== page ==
Clio, partially funded by the NEH, is a free resource allowing users to learn about the history of the landscapes they inhabit, and to contribute to those historical narratives. This lesson plan walks through the steps involved in creating a Clio entry about an historic place or event.
In 1900, there were 16 million households in the United States; as of 2019, there are more than 126 million, an increase of nearly 700%. This inquiry-based lesson combines individual investigations of primary resources and visual media with group analysis to investigate the following inquiry: How is the architectural evolution of the American home related to broader themes of modern U.S. history, economics, and culture?
Throughout Lois Lowry’s The Giver, the main character Jonas realizes there are more elements to life than he has been led to believe. This lesson explores how The Giver addresses issues of personal identity, memory, and the value of reading and education, as well as other famous classics in this genre and books that students may have read on their own.
Lorraine Hansberry's A Raisin in the Sun provides a compelling and honest look into one family's aspirations to move to another Chicago neighborhood and the thunderous crash of a reality that raises questions about for whom the "American Dream" is accessible.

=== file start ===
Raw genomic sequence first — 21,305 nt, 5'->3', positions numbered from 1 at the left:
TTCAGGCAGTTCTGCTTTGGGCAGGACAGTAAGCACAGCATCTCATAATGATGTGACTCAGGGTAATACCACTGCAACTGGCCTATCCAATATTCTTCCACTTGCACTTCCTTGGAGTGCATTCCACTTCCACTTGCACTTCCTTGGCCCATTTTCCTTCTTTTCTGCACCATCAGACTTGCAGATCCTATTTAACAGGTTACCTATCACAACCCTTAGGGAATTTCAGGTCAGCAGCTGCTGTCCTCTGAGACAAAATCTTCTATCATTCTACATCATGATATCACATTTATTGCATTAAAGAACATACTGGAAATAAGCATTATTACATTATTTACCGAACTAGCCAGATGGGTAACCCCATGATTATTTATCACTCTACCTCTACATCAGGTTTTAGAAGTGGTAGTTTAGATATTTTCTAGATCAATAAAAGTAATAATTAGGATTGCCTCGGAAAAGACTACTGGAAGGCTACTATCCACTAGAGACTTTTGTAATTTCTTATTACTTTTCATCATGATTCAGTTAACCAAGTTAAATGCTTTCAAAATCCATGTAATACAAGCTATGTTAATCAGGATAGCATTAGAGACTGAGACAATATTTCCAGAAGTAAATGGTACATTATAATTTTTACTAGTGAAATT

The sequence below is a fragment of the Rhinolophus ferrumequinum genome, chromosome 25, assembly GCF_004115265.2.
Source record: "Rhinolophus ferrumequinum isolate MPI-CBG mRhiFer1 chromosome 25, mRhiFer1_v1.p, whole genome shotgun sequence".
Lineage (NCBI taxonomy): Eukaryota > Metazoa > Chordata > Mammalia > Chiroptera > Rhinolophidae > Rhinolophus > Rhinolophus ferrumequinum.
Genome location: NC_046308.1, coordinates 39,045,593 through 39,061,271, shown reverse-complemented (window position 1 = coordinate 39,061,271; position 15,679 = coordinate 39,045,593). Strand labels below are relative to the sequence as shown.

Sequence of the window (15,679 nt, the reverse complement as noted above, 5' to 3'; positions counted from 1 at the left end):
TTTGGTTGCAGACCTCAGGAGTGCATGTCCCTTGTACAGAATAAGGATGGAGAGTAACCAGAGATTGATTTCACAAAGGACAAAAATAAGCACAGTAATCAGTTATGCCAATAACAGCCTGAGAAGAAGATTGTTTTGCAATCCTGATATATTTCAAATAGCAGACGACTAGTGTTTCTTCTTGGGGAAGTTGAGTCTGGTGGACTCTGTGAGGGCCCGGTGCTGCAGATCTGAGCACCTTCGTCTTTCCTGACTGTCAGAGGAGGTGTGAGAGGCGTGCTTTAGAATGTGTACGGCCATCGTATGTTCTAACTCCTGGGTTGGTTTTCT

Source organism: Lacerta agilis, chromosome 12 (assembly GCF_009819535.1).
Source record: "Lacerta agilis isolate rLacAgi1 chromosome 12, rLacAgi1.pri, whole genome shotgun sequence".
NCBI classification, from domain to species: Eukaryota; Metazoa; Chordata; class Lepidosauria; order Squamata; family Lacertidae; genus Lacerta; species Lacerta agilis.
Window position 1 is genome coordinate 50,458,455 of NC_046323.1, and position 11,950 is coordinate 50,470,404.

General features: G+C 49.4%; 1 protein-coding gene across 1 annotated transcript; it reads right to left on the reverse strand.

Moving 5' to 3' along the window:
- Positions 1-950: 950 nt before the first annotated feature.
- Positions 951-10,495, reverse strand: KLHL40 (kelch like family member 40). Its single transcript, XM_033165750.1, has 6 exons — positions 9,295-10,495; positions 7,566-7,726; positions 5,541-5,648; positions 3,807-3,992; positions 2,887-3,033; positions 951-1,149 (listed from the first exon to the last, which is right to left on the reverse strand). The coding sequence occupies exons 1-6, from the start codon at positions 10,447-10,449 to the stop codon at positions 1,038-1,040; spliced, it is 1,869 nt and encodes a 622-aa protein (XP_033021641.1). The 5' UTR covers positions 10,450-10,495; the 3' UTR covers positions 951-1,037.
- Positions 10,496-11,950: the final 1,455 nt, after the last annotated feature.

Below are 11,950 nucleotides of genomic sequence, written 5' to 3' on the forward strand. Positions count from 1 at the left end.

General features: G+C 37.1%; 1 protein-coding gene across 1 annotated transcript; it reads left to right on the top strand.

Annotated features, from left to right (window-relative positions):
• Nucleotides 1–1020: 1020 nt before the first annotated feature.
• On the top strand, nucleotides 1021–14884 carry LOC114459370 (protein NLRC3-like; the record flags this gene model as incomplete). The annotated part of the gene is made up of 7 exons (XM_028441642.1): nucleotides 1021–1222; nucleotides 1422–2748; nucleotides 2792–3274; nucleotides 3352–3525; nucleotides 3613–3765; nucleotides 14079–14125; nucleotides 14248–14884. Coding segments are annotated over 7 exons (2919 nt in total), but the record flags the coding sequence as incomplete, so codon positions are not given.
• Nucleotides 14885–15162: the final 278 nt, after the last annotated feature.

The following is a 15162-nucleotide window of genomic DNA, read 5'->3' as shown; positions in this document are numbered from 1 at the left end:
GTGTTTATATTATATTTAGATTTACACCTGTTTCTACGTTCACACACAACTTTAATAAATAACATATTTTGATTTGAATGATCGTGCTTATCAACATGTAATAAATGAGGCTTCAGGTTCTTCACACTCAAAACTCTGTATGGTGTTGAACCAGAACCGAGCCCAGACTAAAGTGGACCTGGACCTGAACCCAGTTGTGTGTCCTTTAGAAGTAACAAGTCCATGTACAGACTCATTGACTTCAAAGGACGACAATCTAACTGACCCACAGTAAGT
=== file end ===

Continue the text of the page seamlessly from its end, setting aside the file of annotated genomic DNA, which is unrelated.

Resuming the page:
Set in the Dominican Republic during the rule of Rafael Trujillo, In the Time of the Butterflies fictionalizes historical figures in order to dramatize the Dominican people’s heroic efforts to overthrow this dictator’s brutal regime. In the following activities, students will examine the actions of the characters in the novel and discuss an all encompassing definition for courage.
A guided exploration of “Hopitutskwa,” the Hopi homeland, through maps and place names. Using English translations, students make inferences about the Hopi cultural relationship to landscape and place. They examine regional place names of their own home communities and create personal maps by identifying and naming places of importance in their lives.
Lesson 2 is a study of symbols in William Golding’s novel "Lord of the Flies." After reviewing the general concept of symbolism, students focus on four of the most dominant symbols that permeate the novel: the island itself; the conch; the Lord of the Flies effigy; fire.
Lesson 3 involves distinguishing between a literary topic and a literary theme. It articulates a variety of William Golding’s themes implicit in the novel Lord of the Flies" and has students recognize the dominant theme of human nature’s propensity for destruction.
This lesson focuses on character analysis throughout William Golding’s novel Lord of the Flies. While contemplating both direct and indirect characterization techniques, students will be able to consider how characterization builds relationships among the boys in the novel.